If you want a spicy stir fry, add a small pinch of your ground peppers.  You will want to use either ground red chili (sometimes called chili pequin), or ground Tai chili peppers.  I like to use the Tai peppers because they are hotter than traditional red chilis.  You can decide how adventurous you are.

If you do add chilies to your broth, let them sit in the broth for 30 seconds, then use a teaspoon and taste the broth.  If its not spicy enough, go ahead and add another pinch.  Its very important that you taste test things as you cook so you can make adjustments.

When your broth is spicy enough and is boiling, add your noodles.  Asian noodles don’t take very long to cook… around 5 minutes for most varieties, so you will want to keep an eye on them.

When the noodles begin to bend easily and look about ready, go ahead and eat one.  If it tastes under-cooked, give it another minute and taste again.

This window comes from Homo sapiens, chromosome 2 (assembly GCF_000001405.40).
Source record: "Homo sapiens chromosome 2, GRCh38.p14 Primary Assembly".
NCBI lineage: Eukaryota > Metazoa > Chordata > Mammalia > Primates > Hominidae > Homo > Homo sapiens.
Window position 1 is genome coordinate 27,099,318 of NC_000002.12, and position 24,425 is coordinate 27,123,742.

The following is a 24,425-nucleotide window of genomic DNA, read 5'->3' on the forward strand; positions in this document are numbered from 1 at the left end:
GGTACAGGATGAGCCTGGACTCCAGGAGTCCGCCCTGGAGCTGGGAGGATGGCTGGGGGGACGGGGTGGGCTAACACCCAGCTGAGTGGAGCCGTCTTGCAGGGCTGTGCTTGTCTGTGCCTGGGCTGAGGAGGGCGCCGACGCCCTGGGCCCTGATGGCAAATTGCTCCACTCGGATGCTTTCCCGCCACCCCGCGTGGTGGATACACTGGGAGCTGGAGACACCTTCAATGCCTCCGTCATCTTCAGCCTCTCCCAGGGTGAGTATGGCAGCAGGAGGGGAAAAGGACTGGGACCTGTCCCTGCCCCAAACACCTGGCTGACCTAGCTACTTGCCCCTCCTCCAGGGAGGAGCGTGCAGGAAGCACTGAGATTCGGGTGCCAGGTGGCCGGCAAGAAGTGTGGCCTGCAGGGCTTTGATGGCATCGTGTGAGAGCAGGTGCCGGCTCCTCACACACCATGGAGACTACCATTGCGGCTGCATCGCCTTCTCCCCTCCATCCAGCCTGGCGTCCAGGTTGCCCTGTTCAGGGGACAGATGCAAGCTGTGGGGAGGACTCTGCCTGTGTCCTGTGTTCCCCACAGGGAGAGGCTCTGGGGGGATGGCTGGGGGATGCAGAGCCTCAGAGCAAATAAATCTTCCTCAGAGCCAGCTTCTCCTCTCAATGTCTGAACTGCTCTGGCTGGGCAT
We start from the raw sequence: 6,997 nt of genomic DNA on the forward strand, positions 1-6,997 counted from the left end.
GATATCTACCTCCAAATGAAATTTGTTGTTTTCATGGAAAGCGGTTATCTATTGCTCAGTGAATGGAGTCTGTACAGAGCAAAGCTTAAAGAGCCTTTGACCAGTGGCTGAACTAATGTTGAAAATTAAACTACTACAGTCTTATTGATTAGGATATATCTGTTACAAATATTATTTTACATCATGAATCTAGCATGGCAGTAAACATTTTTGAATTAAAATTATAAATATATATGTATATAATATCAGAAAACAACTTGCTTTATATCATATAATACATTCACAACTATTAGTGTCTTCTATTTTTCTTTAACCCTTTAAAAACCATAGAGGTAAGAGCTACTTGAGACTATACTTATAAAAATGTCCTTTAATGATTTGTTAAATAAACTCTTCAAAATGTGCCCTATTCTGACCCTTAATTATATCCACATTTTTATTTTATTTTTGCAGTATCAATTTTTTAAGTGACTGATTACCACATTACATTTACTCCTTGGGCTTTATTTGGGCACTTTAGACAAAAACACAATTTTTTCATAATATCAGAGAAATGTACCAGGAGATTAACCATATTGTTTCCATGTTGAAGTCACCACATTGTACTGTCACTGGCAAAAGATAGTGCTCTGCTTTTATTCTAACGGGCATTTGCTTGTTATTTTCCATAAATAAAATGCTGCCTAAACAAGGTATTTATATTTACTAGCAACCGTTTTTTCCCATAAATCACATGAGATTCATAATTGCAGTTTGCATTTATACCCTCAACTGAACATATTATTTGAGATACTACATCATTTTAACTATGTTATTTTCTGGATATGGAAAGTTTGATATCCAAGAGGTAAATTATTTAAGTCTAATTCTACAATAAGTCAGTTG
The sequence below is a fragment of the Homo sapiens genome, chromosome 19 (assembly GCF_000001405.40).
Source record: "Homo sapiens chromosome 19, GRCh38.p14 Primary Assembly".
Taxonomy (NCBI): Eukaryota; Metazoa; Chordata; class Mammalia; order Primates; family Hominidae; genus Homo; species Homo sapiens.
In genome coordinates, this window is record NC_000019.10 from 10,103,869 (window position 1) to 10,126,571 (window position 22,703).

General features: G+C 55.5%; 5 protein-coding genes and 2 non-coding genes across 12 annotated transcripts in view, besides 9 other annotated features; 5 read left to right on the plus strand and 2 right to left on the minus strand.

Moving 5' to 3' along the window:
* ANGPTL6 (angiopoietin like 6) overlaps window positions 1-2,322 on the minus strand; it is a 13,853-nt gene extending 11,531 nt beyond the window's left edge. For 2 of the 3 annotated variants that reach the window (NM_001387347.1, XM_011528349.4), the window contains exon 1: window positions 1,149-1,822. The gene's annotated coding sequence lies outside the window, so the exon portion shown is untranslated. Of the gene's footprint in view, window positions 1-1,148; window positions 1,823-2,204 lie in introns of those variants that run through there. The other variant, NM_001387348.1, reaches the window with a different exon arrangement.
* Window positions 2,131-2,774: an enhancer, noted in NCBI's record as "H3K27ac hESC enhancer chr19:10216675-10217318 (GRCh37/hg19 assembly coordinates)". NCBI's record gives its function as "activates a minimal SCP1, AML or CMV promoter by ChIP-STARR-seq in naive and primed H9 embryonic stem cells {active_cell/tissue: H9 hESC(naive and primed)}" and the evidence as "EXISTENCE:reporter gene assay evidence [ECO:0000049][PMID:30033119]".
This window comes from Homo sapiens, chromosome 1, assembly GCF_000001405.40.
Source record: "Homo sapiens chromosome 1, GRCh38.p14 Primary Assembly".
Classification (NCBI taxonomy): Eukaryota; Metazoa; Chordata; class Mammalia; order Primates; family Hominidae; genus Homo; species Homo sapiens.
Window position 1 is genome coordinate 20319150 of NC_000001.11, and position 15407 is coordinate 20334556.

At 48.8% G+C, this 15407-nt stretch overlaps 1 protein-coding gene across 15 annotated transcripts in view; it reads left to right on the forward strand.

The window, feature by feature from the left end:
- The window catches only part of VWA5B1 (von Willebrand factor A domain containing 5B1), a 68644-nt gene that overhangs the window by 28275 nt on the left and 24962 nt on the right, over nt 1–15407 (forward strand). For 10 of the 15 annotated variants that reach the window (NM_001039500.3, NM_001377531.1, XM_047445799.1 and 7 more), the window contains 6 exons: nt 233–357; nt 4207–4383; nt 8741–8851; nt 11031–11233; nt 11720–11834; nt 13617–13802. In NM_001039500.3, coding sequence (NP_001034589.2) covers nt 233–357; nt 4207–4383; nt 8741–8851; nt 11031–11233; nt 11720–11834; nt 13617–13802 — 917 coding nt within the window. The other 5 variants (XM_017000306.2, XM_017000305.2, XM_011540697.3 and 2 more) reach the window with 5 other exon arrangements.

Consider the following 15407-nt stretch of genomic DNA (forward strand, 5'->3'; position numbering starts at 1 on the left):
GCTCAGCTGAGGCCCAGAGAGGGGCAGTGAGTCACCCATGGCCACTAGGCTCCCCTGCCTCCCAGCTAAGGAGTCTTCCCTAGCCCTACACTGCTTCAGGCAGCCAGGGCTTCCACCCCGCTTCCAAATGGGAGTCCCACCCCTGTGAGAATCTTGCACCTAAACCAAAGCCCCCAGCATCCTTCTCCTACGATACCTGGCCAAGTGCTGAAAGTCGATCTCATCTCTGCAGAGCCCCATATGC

As soon as your noodles are done, turn off the burner and move your pot to a cool burner so the broth can drop in temperature and the noodles won’t over cook too much. For this dish, we DO want them to be just a little soggy, not al dente.

Using a Wok

A wok is primarily a searing pan.  The shape of a wok is designed to distribute heat evenly up the sides of the pan, which helps your food cook fast and even.

The key to wok cooking is high heat and oil.  Because we are using super hot oil, you can not leave your wok unattended.

Pour just enough oil in your wok to evenly coat the bottom (somewhere around 4 tablespoons). Put the wok on high heat and keep an eye on it.

There’s 2 ways to tell if your wok is hot enough.  If you are watching closely you will see barely visible smoke starting to rise. This means your oil is hot enough.  The other option is to put the back of your wood spoon in the oil. If bubbles appear around the spoon, your oil is ready.